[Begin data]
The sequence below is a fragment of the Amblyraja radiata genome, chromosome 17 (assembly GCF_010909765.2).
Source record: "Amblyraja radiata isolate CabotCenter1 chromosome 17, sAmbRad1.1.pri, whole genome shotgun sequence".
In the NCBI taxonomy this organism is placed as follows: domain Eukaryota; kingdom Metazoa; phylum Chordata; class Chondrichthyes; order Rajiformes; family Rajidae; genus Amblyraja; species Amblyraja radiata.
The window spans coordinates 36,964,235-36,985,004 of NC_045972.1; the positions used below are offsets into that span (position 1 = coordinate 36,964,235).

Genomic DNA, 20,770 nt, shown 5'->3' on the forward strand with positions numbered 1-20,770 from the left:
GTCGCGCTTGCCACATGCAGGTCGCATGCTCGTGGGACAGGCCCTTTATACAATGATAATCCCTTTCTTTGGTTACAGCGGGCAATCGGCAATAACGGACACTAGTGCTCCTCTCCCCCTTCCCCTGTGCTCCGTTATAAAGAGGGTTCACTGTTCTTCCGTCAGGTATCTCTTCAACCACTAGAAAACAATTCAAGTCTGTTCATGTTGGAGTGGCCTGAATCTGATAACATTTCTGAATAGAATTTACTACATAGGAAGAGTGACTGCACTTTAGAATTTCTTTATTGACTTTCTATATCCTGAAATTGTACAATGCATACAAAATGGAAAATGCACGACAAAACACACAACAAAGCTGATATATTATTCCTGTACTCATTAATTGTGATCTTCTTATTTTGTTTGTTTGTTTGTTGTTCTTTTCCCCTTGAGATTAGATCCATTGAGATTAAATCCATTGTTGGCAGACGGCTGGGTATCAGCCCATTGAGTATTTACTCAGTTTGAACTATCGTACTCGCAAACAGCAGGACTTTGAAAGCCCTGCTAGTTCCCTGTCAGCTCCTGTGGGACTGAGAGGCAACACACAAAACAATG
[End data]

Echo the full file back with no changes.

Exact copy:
The sequence below is a fragment of the Amblyraja radiata genome, chromosome 17 (assembly GCF_010909765.2).
Source record: "Amblyraja radiata isolate CabotCenter1 chromosome 17, sAmbRad1.1.pri, whole genome shotgun sequence".
In the NCBI taxonomy this organism is placed as follows: domain Eukaryota; kingdom Metazoa; phylum Chordata; class Chondrichthyes; order Rajiformes; family Rajidae; genus Amblyraja; species Amblyraja radiata.
The window spans coordinates 36,964,235-36,985,004 of NC_045972.1; the positions used below are offsets into that span (position 1 = coordinate 36,964,235).

Genomic DNA, 20,770 nt, shown 5'->3' on the forward strand with positions numbered 1-20,770 from the left:
GTCGCGCTTGCCACATGCAGGTCGCATGCTCGTGGGACAGGCCCTTTATACAATGATAATCCCTTTCTTTGGTTACAGCGGGCAATCGGCAATAACGGACACTAGTGCTCCTCTCCCCCTTCCCCTGTGCTCCGTTATAAAGAGGGTTCACTGTTCTTCCGTCAGGTATCTCTTCAACCACTAGAAAACAATTCAAGTCTGTTCATGTTGGAGTGGCCTGAATCTGATAACATTTCTGAATAGAATTTACTACATAGGAAGAGTGACTGCACTTTAGAATTTCTTTATTGACTTTCTATATCCTGAAATTGTACAATGCATACAAAATGGAAAATGCACGACAAAACACACAACAAAGCTGATATATTATTCCTGTACTCATTAATTGTGATCTTCTTATTTTGTTTGTTTGTTTGTTGTTCTTTTCCCCTTGAGATTAGATCCATTGAGATTAAATCCATTGTTGGCAGACGGCTGGGTATCAGCCCATTGAGTATTTACTCAGTTTGAACTATCGTACTCGCAAACAGCAGGACTTTGAAAGCCCTGCTAGTTCCCTGTCAGCTCCTGTGGGACTGAGAGGCAACACACAAAACAATG